On Friday, local audiences have the chance to view two silent horror film classics the way they were meant to be seen: On the big screen, with live musical accompaniment.
The Community House in Kennebunkport will present F.W. Murnau’s classic take on Dracula, “Nosferatu,” at 7 p.m. ($5; rivertreearts.org). Max Schreck’s Count Orlok beats Bela Lugosi’s Dracula hands down, and could whip any of the whiny “Twilight” vampires with one flick of his gnarled pinky finger.
At Merrill Auditorium in Portland, the definitive version of “The Phantom of the Opera” starring Lon Chaney will be accompanied by the mighty Kotzschmar organ played by Scott Foppaino. Get there early to watch the Portland Ballet perform “Danse Macabre” before the film. ($18 for adults, free for children under 12; tickets.porttix.com). The thought of seeing the Phantom unmasked while the Kotzschmar blasts “Toccata and Fugue in D Minor” sounds worthy of the cost alone.
If you can’t make it to either screening, I highly recommend you rent them on DVD, along with these horror classics from the silent era:
“The Hunchback of Notre Dame” (1923): Along with “Phantom,” this film remains Chaney’s best-known work, and elevated him from character actor to movie star. Decades before CGI, Chaney transformed himself into the malformed Quasimodo via painful wardrobe and makeup techniques (including putting an eggshell membrane into one eye), and managed to elicit both sympathy and fright with his performance.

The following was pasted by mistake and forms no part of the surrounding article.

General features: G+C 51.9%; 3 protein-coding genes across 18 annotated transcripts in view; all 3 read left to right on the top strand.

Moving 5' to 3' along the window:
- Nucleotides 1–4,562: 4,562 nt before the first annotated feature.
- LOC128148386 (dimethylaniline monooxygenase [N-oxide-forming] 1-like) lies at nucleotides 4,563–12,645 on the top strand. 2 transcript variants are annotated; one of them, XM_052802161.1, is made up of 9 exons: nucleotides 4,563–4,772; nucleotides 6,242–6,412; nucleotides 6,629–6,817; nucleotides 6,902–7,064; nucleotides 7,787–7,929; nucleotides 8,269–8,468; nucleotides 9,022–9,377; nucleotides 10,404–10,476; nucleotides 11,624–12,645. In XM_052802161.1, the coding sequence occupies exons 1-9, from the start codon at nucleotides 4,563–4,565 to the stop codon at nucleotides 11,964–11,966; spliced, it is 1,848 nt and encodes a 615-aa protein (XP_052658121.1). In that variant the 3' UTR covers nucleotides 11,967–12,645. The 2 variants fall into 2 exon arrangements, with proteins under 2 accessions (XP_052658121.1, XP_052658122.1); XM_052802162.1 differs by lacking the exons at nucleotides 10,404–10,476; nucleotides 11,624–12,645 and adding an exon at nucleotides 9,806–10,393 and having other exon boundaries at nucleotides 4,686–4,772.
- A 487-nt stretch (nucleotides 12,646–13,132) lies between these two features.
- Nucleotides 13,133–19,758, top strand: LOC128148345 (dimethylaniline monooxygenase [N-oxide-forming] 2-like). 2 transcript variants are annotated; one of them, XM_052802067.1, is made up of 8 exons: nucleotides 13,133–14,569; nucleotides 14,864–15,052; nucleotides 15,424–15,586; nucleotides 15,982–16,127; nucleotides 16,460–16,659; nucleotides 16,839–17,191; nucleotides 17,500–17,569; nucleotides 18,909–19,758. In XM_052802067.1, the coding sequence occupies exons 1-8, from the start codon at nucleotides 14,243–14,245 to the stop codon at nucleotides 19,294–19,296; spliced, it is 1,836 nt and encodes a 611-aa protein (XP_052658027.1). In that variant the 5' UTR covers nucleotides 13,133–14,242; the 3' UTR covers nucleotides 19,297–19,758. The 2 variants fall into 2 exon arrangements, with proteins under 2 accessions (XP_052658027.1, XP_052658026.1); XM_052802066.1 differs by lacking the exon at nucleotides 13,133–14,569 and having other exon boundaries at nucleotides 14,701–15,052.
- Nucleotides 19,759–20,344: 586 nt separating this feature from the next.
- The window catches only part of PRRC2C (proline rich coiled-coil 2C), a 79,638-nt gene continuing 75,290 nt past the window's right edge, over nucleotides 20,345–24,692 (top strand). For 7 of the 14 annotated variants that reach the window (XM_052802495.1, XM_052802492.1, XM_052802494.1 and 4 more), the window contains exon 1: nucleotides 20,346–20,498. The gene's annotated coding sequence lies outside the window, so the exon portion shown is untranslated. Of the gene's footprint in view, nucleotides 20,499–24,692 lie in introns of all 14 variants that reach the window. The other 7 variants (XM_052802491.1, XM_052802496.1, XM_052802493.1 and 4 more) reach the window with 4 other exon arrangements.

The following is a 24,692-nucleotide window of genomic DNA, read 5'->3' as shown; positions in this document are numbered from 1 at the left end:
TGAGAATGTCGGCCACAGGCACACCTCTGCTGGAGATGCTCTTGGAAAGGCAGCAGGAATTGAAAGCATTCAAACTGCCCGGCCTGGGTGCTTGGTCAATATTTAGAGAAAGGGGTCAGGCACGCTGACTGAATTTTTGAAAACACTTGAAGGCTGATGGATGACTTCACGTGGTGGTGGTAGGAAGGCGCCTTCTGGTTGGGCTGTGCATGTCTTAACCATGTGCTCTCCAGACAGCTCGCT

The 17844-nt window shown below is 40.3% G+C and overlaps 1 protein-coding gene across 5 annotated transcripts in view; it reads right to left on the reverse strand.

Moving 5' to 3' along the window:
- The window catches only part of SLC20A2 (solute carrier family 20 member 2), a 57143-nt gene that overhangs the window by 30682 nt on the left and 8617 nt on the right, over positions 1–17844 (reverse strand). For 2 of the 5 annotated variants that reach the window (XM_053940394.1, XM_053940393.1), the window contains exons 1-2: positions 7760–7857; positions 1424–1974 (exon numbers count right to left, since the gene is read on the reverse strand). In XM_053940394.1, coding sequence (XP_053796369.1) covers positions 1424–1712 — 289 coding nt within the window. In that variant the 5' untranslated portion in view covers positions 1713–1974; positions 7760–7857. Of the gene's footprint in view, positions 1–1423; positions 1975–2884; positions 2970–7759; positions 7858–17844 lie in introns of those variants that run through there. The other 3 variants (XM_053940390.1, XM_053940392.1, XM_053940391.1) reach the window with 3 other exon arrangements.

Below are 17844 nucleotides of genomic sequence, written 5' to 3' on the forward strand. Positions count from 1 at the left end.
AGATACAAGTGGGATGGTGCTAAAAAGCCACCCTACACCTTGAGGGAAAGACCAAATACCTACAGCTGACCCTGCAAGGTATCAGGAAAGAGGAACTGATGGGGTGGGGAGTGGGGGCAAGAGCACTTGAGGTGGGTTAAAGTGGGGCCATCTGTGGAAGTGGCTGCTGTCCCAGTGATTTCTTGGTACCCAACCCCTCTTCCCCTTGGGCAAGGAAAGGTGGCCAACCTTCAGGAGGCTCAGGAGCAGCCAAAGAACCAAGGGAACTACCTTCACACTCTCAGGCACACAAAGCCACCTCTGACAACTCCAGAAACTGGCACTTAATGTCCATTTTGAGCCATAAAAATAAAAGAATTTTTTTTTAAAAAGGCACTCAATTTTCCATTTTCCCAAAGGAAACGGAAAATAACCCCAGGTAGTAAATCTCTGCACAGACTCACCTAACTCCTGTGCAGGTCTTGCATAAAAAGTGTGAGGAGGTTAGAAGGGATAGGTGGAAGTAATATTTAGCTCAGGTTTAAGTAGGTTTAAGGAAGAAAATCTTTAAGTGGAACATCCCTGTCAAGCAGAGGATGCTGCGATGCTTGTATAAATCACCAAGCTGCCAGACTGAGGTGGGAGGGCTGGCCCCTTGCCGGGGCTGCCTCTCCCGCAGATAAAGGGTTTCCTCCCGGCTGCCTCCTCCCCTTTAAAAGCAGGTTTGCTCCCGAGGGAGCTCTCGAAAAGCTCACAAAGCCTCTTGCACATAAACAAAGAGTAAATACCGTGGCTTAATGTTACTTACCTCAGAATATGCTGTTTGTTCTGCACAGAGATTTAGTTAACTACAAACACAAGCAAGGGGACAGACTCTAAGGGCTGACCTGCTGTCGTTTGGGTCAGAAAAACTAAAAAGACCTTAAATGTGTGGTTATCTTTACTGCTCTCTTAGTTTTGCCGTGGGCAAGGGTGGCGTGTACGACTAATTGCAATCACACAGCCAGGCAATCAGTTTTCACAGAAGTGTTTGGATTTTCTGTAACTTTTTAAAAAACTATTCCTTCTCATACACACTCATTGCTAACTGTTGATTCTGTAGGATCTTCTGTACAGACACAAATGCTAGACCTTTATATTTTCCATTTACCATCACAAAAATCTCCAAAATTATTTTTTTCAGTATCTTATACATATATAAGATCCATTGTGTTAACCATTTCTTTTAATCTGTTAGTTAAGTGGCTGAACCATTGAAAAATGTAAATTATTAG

“The Cabinet of Dr. Caligari” (1920): Considered one of the first horror movies ever made, this German masterpiece merged surrealism with mystery to create a spooky, dreamlike world that still influences directors to this day. The doctor in question runs a sideshow in which he displays a somnambulist named Cesare to guests. When one of those guests turns up dead, it’s suspected that Cesare, under the control of Caligari, is the culprit.
“Dr. Jekyll and Mr. Hyde” (1920): Legendary actor John Barrymore launched his film career with his portrayal of the mild-mannered Dr. Jekyll and his evil alter-ego, Mr. Hyde. Barrymore relied more on acting ability than makeup to achieve the transformation from good to evil, and it remains one of the finest screen portrayals to date.
“The Cat and the Canary” (1927): A woman inherits her uncle’s haunted castle, which just also happens to be the hiding place for an escapee from an insane asylum. Merging suspense with dark humor, this film touched off Universal’s horror-movie heyday and inspired the macabre comedy found in “Bride of Frankenstein,” “The Raven” and “The Invisible Man,” among others.
Deputy Managing Editor Rod Harmon may be contacted at 791-6450 or at: